سرطان ؛ساختار بی خطر آنزیم مرتبط با آلزایمر
Researchers reveal fail-safe structure of enzyme linked to Alzheimer’s, cancer
Like millions of Americans, Harvard Medical School postdoctoral fellow Tom Seegar struggled as he watched several family members decline from Alzheimer’s disease.
“Seeing them start to lose what we most value—our minds and ability to think—was especially painful,” he said.
Seegar’s desire to make a difference for people with Alzheimer’s helped motivate him during a five-year project to better understand a molecule linked to the disease—and lends extra meaning to what he discovered.
Working with colleagues at HMS and around the world, Seegar has revealed the atomic structure of ADAM10, a molecule that plays a critical role in healthy cell-to-cell communication but whose malfunction has also been implicated in neurodegeneration, some breast cancers and asthma.
The team’s findings, published Dec. 7 in Cell, describe a fail-safe mechanism that prevents the scissor-like ADAM10 from cutting proteins with abandon. ADAM10’s structure had a surprise in store as well.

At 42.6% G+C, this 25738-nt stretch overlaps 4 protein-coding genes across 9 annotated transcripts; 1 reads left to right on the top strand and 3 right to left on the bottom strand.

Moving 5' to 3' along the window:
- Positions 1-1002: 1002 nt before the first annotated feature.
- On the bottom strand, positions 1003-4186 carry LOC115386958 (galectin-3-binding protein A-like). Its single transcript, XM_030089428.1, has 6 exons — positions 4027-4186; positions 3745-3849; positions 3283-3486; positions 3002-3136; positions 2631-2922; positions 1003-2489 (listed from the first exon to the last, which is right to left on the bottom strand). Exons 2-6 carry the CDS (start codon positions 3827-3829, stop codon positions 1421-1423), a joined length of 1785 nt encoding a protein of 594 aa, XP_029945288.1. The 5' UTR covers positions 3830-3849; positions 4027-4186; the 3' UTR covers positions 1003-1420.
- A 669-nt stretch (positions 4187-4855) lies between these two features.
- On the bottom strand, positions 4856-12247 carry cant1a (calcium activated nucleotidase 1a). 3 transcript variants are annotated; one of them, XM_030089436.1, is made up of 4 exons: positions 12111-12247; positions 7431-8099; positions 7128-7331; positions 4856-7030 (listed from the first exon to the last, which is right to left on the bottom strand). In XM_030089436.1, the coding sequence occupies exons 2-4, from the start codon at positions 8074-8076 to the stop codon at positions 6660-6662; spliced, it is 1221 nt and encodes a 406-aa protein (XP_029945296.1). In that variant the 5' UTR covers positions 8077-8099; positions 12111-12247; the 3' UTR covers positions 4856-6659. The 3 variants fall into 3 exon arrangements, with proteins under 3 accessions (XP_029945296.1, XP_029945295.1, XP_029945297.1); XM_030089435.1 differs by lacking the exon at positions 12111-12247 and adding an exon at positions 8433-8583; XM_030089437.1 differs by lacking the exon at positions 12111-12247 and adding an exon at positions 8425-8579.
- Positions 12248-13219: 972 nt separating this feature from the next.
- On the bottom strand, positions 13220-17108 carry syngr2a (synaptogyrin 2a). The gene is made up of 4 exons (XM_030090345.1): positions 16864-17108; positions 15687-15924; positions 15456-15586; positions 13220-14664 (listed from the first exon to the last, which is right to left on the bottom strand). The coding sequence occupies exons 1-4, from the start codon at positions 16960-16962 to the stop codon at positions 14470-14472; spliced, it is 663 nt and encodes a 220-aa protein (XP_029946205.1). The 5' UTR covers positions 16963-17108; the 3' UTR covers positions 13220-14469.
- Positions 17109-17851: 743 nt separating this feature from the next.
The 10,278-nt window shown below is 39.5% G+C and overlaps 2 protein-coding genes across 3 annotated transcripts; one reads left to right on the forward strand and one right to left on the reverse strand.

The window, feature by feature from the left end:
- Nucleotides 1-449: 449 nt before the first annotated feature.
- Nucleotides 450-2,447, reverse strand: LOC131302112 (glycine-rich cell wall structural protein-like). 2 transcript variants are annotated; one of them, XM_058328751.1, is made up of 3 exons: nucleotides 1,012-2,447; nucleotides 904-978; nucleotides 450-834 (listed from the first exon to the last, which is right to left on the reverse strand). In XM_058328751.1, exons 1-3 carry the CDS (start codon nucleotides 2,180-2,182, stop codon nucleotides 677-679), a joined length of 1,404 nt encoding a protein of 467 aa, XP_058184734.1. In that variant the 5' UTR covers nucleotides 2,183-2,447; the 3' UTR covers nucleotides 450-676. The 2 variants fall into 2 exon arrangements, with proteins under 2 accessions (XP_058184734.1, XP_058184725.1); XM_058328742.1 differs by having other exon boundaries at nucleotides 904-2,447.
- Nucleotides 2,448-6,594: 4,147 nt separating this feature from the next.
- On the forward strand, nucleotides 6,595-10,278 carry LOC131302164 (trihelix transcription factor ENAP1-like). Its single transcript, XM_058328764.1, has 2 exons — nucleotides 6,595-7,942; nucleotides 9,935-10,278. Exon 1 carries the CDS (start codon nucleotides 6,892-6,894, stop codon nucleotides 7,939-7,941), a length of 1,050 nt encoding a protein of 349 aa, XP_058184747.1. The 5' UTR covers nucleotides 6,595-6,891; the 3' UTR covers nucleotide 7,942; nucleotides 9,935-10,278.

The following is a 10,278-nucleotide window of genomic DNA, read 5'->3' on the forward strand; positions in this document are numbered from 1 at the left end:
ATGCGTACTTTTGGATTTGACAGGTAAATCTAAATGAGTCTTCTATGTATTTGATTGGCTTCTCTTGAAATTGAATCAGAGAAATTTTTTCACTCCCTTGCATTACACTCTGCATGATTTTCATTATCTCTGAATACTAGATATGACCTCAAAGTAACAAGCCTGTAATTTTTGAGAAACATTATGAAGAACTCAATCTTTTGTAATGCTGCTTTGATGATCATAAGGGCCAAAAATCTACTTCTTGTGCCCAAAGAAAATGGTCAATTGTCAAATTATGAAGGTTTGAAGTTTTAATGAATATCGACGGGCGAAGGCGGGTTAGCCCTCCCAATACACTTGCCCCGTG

Seeing the detailed shape of ADAM10 deepens researchers’ understanding of how the molecule works normally and provides a foundation for probing how it goes awry.
“We’re showing researchers what ADAM10 actually looks like,” said Seegar, who works in the lab of Stephen Blacklow and is first author of the study. “We need to appreciate its atomic structure to understand how it does its normal job and how it goes down a path toward dysfunction.”
The discovery sets the stage for the development of drugs that act specifically on ADAM10 to treat the diseases it fuels.
“Sometimes there’s a lag between basic research and its applications to human health, but if we don’t have a deep understanding of how fundamental biomolecules work, we’re shooting in the dark when it comes to designing therapies,” said Blacklow, the study’s senior author and the Gustavus Adolphus Pfeiffer Professor and chair of the Department of Biological Chemistry and Molecular Pharmacology at HMS.